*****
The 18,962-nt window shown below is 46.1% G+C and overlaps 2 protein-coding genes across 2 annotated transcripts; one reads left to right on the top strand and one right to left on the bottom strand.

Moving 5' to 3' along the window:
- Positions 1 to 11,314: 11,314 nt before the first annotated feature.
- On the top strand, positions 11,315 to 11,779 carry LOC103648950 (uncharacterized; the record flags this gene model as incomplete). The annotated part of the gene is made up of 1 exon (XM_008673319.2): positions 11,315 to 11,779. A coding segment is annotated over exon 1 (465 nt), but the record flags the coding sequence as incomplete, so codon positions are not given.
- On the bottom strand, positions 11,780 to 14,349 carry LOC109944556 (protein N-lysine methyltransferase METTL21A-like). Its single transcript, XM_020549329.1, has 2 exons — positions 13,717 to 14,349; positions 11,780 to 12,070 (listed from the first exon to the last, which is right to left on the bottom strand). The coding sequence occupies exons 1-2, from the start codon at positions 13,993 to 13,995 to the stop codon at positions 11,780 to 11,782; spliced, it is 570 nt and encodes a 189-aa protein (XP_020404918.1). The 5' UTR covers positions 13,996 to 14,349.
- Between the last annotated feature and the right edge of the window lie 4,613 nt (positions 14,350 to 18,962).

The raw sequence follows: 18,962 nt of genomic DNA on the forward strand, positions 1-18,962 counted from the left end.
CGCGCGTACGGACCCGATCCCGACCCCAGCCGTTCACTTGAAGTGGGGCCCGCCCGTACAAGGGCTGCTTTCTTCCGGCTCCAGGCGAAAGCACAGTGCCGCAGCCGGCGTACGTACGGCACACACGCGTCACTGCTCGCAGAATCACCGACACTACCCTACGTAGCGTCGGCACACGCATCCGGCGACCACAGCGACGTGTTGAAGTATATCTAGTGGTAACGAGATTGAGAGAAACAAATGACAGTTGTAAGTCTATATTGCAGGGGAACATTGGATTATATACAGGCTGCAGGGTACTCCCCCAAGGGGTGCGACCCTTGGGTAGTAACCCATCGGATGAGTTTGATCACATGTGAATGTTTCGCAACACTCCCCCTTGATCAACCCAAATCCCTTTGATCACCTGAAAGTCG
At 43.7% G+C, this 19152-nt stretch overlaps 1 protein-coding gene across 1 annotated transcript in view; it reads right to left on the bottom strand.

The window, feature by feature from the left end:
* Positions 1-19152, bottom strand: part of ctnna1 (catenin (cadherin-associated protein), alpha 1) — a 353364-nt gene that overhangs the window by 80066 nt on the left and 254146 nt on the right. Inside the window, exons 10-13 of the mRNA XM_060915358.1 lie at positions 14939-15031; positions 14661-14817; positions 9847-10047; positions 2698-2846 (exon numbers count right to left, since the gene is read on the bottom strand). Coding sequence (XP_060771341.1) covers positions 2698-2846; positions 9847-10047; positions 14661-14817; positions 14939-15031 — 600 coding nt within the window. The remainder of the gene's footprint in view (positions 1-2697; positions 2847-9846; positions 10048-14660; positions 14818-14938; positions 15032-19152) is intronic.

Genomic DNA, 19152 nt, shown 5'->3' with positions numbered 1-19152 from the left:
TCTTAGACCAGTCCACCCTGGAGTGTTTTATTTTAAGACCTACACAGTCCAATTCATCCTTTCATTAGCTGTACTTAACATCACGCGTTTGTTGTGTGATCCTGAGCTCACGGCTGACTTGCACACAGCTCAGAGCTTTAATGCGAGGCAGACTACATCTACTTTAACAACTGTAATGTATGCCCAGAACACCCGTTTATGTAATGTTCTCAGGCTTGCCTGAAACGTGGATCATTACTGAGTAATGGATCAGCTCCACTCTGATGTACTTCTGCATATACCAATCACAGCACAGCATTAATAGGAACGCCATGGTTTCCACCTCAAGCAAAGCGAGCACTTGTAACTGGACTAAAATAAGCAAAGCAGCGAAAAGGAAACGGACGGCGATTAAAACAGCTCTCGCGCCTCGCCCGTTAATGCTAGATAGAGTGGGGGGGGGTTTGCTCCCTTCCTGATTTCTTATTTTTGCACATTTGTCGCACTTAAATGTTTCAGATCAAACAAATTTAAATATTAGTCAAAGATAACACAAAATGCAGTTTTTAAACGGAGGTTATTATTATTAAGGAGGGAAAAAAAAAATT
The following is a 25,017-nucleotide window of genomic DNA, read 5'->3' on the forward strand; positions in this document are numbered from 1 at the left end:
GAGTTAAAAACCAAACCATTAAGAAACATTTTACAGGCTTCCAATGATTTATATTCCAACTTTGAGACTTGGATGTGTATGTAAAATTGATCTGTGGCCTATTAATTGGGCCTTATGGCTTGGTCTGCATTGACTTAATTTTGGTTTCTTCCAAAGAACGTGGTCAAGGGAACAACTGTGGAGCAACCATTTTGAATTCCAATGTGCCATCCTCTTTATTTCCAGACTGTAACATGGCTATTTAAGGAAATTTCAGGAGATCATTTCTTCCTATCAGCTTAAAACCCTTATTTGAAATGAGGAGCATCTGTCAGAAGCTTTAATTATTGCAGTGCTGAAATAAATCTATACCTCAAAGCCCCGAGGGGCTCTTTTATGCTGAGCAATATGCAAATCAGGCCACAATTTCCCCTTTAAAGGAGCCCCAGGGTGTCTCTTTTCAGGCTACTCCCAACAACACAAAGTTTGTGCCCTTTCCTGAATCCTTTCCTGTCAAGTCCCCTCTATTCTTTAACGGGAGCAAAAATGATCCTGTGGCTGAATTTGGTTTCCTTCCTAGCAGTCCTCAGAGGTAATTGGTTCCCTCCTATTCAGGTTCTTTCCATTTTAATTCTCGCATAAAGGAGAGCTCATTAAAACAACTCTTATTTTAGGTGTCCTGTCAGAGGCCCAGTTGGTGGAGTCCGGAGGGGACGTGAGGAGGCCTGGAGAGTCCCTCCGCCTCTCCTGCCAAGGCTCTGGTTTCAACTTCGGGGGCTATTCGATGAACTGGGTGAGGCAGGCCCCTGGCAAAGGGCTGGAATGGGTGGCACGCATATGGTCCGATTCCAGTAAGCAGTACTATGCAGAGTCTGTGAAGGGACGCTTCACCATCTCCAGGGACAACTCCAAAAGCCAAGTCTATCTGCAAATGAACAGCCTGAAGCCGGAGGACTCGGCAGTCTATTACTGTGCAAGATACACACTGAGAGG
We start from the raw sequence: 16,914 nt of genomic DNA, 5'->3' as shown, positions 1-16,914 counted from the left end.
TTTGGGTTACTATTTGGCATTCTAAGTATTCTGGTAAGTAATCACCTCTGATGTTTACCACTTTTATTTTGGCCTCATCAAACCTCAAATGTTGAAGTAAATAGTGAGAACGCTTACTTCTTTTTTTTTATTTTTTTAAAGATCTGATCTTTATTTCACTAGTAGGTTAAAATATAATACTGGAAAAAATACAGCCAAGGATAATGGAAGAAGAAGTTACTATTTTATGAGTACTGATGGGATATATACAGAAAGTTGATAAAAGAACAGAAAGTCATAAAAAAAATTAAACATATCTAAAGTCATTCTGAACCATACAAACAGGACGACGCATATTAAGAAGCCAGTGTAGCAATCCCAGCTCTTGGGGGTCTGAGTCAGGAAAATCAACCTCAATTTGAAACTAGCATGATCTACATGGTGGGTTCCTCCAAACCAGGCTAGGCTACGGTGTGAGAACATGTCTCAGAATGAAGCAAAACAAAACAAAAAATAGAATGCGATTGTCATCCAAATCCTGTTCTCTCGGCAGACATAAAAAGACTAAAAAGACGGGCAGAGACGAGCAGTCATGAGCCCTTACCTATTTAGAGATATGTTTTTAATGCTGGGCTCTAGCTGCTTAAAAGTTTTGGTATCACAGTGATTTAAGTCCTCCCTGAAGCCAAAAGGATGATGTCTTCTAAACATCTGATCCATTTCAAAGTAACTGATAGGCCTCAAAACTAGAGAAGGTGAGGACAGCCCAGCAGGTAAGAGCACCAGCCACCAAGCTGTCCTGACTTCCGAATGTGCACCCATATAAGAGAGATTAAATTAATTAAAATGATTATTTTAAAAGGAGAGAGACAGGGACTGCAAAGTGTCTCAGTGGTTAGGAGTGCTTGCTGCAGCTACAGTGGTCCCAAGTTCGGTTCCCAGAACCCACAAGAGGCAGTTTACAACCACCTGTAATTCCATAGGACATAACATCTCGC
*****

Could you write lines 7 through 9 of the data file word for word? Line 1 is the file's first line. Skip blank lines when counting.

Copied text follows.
The raw sequence follows: 18,962 nt of genomic DNA on the forward strand, positions 1-18,962 counted from the left end.
CGCGCGTACGGACCCGATCCCGACCCCAGCCGTTCACTTGAAGTGGGGCCCGCCCGTACAAGGGCTGCTTTCTTCCGGCTCCAGGCGAAAGCACAGTGCCGCAGCCGGCGTACGTACGGCACACACGCGTCACTGCTCGCAGAATCACCGACACTACCCTACGTAGCGTCGGCACACGCATCCGGCGACCACAGCGACGTGTTGAAGTATATCTAGTGGTAACGAGATTGAGAGAAACAAATGACAGTTGTAAGTCTATATTGCAGGGGAACATTGGATTATATACAGGCTGCAGGGTACTCCCCCAAGGGGTGCGACCCTTGGGTAGTAACCCATCGGATGAGTTTGATCACATGTGAATGTTTCGCAACACTCCCCCTTGATCAACCCAAATCCCTTTGATCACCTGAAAGTCG
At 43.7% G+C, this 19152-nt stretch overlaps 1 protein-coding gene across 1 annotated transcript in view; it reads right to left on the bottom strand.